US President George W. Bush was scheduled to host Israeli Prime Minister Ehud Olmert and Palestinian President Mahmoud Abbas at a White House summit yesterday, one day after a 44-nation conference where the two Middle East leaders pledged to try to forge a peace treaty by the end of this year that would create a Palestinian state.
Bush will use the White House meeting to formally jumpstart negotiations between the two sides.
His aim is to achieve in his final 14 months in office what has eluded previous US administrations for decades.
"This work will be hard. It involves risks and sacrifices," US Secretary of State Condoleezza Rice acknowledged at the end of the one-day Middle East conference in Annapolis, Maryland, on Tuesday.
Moscow will host the next Middle East peace conference, Russian Foreign Minister Sergei Lavrov was quoted as saying by Russian news agencies yesterday.
"We have yet to agree on the timing and agenda of this meeting," Lavrov told reporters on board a plane on his way home from the Annapolis conference.
Bush opened Tuesday's conference at the US Naval Academy by reading a joint statement painstakingly negotiated by the two sides but that skirted the core issues that divide them.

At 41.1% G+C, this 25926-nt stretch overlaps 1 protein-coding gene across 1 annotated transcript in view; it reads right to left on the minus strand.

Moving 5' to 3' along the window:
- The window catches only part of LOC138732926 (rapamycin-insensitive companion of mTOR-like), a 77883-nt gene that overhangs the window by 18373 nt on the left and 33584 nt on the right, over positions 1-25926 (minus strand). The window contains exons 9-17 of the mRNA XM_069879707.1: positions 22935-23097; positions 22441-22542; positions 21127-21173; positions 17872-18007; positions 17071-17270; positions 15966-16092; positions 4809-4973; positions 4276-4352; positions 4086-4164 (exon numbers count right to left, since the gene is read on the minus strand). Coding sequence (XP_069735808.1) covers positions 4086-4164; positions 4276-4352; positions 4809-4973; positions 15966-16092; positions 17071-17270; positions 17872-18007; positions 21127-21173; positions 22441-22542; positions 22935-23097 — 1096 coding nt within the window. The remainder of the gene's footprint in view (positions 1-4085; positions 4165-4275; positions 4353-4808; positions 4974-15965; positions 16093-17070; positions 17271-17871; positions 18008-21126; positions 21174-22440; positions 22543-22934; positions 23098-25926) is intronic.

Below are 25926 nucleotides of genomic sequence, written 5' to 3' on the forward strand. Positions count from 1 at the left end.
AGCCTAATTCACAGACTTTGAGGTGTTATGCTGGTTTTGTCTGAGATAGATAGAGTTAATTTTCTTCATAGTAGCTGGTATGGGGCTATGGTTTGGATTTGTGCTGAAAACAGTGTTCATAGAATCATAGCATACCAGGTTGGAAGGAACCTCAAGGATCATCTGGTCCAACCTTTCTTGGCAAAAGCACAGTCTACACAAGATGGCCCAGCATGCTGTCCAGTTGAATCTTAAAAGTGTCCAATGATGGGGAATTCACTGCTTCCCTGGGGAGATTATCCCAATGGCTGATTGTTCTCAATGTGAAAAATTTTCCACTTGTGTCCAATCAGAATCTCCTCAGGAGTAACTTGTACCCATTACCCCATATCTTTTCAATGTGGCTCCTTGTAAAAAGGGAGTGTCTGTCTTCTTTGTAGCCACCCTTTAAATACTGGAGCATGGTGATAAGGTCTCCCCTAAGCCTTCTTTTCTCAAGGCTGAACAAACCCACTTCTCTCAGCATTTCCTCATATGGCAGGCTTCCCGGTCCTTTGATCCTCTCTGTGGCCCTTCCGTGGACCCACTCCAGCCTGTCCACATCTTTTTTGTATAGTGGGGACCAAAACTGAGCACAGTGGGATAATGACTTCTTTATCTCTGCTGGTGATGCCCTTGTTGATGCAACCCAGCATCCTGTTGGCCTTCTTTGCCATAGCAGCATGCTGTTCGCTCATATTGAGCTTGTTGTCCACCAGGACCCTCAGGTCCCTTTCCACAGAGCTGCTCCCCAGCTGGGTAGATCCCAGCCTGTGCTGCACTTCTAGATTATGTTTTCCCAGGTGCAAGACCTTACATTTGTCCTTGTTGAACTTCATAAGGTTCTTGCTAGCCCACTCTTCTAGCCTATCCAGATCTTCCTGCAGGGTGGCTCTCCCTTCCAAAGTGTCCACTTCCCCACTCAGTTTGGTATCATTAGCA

Bush lauded Olmert and Abbas for agreeing to "good faith, bilateral negotiations," and Israel and the Palestinians committed themselves to send negotiating teams to a new session in Jerusalem on Dec. 12.
Standing before delegations that included some of their skeptical Arab neighbors, Olmert and Abbas sealed their pledge with an awkward handshake as Bush looked on, smiling stiffly.
The Annapolis accord emerged from last-minute talks on a joint document meant to chart the course for negotiating the toughest "final status" issues of the conflict -- Jerusalem, borders, security and the fate of Palestinian refugees.
"No one believes that failure is an option," Rice said.
Both sides agreed to give a US general the power to judge whether Israel was freezing settlement activity and whether Palestinians were reining in militants as demanded by a long-dormant US-backed "road map" peace plan.
But beyond accepting a framework for peace talks, neither Olmert nor Abbas gave any sign of ceding ground on their main differences when they addressed the conference.
And Olmert later hinted the timetable may not be as firm as Bush might hope.
Asked if the sides could clinch a deal in only a year, Olmert told the PBS TV program NewsHour with Jim Lehrer: "I don't know. I said I will make every possible effort."
In related developments yesterday, Iranian President Mahmoud Ahmadinejad said that Israel would not survive, as he lashed out at the Annapolis conference.
"It is impossible that the Zionist regime can last," state media quoted Ahmadinejad as saying in a Cabinet meeting.
"Deterioration is in the nature of this regime as it has been built on aggression, lying, crime and wrongdoing," he said.